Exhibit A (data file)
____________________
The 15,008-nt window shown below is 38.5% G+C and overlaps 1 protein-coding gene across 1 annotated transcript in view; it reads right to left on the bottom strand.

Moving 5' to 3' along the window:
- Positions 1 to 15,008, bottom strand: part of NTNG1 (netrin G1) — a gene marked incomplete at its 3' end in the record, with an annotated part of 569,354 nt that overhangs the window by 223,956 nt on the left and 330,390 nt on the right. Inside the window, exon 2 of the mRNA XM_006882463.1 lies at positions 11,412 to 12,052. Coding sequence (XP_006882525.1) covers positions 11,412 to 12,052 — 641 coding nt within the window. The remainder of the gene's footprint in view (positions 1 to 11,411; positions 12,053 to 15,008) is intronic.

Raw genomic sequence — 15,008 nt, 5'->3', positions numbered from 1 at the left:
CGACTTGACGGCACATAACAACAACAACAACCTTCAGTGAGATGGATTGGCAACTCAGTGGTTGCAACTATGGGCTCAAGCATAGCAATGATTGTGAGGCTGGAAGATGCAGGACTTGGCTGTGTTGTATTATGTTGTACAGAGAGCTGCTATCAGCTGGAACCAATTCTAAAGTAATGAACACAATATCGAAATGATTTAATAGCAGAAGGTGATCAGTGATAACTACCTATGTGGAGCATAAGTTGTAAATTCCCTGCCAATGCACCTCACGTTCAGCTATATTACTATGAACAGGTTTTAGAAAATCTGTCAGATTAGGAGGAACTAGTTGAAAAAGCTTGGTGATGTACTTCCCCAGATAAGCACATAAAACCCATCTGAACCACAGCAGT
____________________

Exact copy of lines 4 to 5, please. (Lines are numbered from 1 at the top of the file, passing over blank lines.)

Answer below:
Raw genomic sequence — 15,008 nt, 5'->3', positions numbered from 1 at the left:
CGACTTGACGGCACATAACAACAACAACAACCTTCAGTGAGATGGATTGGCAACTCAGTGGTTGCAACTATGGGCTCAAGCATAGCAATGATTGTGAGGCTGGAAGATGCAGGACTTGGCTGTGTTGTATTATGTTGTACAGAGAGCTGCTATCAGCTGGAACCAATTCTAAAGTAATGAACACAATATCGAAATGATTTAATAGCAGAAGGTGATCAGTGATAACTACCTATGTGGAGCATAAGTTGTAAATTCCCTGCCAATGCACCTCACGTTCAGCTATATTACTATGAACAGGTTTTAGAAAATCTGTCAGATTAGGAGGAACTAGTTGAAAAAGCTTGGTGATGTACTTCCCCAGATAAGCACATAAAACCCATCTGAACCACAGCAGT